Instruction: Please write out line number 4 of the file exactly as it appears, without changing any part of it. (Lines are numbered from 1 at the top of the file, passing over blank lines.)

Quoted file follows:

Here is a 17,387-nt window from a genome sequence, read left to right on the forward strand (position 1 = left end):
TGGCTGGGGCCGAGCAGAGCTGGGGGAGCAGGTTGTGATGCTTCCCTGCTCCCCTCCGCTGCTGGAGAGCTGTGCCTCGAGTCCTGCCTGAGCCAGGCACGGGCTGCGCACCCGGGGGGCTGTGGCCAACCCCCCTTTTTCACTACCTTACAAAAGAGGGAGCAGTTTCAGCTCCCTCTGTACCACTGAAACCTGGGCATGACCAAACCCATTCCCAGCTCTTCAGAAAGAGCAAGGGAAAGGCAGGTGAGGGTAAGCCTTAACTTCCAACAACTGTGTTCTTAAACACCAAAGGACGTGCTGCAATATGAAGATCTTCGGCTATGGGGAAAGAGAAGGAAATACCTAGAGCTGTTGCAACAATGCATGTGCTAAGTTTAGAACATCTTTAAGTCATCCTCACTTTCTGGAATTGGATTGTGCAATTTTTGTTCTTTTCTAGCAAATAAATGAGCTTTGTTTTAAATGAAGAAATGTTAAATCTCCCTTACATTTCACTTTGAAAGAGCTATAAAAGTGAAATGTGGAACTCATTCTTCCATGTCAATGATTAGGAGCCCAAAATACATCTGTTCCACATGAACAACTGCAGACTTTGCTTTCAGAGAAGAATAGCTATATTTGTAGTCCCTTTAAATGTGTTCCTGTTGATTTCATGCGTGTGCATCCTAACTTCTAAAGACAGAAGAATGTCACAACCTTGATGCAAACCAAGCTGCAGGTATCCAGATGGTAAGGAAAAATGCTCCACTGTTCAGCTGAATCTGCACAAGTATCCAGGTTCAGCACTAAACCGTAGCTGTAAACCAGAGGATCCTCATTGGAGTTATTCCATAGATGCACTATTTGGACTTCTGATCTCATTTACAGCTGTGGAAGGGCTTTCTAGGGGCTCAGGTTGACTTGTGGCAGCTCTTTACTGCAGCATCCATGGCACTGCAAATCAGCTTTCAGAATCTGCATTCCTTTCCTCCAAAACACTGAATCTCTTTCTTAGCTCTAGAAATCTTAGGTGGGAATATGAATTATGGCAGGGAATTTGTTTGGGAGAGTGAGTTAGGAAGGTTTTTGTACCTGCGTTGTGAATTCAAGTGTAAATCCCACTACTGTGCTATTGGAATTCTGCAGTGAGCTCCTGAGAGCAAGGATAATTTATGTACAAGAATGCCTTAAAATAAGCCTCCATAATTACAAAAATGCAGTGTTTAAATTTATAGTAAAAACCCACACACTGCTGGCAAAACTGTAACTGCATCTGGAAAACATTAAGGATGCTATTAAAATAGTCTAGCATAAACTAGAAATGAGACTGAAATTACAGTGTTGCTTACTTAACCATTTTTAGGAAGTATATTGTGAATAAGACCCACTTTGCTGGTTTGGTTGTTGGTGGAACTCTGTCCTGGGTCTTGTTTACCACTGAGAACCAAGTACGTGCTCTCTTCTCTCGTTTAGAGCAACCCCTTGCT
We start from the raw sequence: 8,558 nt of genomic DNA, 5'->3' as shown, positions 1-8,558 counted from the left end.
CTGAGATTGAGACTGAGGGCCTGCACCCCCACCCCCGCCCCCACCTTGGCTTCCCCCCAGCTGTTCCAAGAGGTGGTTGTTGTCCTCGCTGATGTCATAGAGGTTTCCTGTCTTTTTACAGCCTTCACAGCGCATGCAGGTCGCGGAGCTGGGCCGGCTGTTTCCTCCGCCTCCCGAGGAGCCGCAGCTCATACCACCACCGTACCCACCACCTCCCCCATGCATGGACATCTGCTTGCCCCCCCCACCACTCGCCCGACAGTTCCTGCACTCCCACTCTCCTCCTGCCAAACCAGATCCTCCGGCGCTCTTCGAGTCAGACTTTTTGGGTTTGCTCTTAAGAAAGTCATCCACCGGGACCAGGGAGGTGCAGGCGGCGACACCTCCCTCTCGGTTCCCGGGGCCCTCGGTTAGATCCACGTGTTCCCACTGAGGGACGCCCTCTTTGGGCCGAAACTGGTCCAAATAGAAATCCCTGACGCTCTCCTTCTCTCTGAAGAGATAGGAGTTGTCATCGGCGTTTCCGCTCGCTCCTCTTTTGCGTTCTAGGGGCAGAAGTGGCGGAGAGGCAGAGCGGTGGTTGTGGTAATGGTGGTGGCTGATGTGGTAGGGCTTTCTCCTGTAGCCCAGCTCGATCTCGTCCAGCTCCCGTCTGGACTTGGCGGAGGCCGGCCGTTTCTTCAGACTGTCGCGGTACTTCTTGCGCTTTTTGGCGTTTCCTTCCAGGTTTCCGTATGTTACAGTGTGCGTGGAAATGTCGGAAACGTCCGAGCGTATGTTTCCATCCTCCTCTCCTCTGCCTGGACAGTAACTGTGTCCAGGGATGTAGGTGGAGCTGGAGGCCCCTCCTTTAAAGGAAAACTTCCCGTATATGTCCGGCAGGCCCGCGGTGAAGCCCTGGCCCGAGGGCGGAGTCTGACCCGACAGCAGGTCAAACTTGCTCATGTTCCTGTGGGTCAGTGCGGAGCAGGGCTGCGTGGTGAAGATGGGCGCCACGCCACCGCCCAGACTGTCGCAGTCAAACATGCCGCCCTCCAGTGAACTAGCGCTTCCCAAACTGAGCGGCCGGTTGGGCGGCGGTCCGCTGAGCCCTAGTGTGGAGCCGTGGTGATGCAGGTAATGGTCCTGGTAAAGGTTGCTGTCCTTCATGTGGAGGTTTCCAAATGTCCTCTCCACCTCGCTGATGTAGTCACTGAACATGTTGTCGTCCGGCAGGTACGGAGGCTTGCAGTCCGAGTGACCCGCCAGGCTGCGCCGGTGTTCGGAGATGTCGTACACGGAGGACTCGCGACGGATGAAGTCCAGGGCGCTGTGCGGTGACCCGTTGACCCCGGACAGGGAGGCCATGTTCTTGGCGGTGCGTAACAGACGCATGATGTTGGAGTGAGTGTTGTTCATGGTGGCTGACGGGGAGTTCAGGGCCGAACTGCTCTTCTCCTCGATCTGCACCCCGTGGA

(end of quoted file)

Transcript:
CTGAGATTGAGACTGAGGGCCTGCACCCCCACCCCCGCCCCCACCTTGGCTTCCCCCCAGCTGTTCCAAGAGGTGGTTGTTGTCCTCGCTGATGTCATAGAGGTTTCCTGTCTTTTTACAGCCTTCACAGCGCATGCAGGTCGCGGAGCTGGGCCGGCTGTTTCCTCCGCCTCCCGAGGAGCCGCAGCTCATACCACCACCGTACCCACCACCTCCCCCATGCATGGACATCTGCTTGCCCCCCCCACCACTCGCCCGACAGTTCCTGCACTCCCACTCTCCTCCTGCCAAACCAGATCCTCCGGCGCTCTTCGAGTCAGACTTTTTGGGTTTGCTCTTAAGAAAGTCATCCACCGGGACCAGGGAGGTGCAGGCGGCGACACCTCCCTCTCGGTTCCCGGGGCCCTCGGTTAGATCCACGTGTTCCCACTGAGGGACGCCCTCTTTGGGCCGAAACTGGTCCAAATAGAAATCCCTGACGCTCTCCTTCTCTCTGAAGAGATAGGAGTTGTCATCGGCGTTTCCGCTCGCTCCTCTTTTGCGTTCTAGGGGCAGAAGTGGCGGAGAGGCAGAGCGGTGGTTGTGGTAATGGTGGTGGCTGATGTGGTAGGGCTTTCTCCTGTAGCCCAGCTCGATCTCGTCCAGCTCCCGTCTGGACTTGGCGGAGGCCGGCCGTTTCTTCAGACTGTCGCGGTACTTCTTGCGCTTTTTGGCGTTTCCTTCCAGGTTTCCGTATGTTACAGTGTGCGTGGAAATGTCGGAAACGTCCGAGCGTATGTTTCCATCCTCCTCTCCTCTGCCTGGACAGTAACTGTGTCCAGGGATGTAGGTGGAGCTGGAGGCCCCTCCTTTAAAGGAAAACTTCCCGTATATGTCCGGCAGGCCCGCGGTGAAGCCCTGGCCCGAGGGCGGAGTCTGACCCGACAGCAGGTCAAACTTGCTCATGTTCCTGTGGGTCAGTGCGGAGCAGGGCTGCGTGGTGAAGATGGGCGCCACGCCACCGCCCAGACTGTCGCAGTCAAACATGCCGCCCTCCAGTGAACTAGCGCTTCCCAAACTGAGCGGCCGGTTGGGCGGCGGTCCGCTGAGCCCTAGTGTGGAGCCGTGGTGATGCAGGTAATGGTCCTGGTAAAGGTTGCTGTCCTTCATGTGGAGGTTTCCAAATGTCCTCTCCACCTCGCTGATGTAGTCACTGAACATGTTGTCGTCCGGCAGGTACGGAGGCTTGCAGTCCGAGTGACCCGCCAGGCTGCGCCGGTGTTCGGAGATGTCGTACACGGAGGACTCGCGACGGATGAAGTCCAGGGCGCTGTGCGGTGACCCGTTGACCCCGGACAGGGAGGCCATGTTCTTGGCGGTGCGTAACAGACGCATGATGTTGGAGTGAGTGTTGTTCATGGTGGCTGACGGGGAGTTCAGGGCCGAACTGCTCTTCTCCTCGATCTGCACCCCGTGGA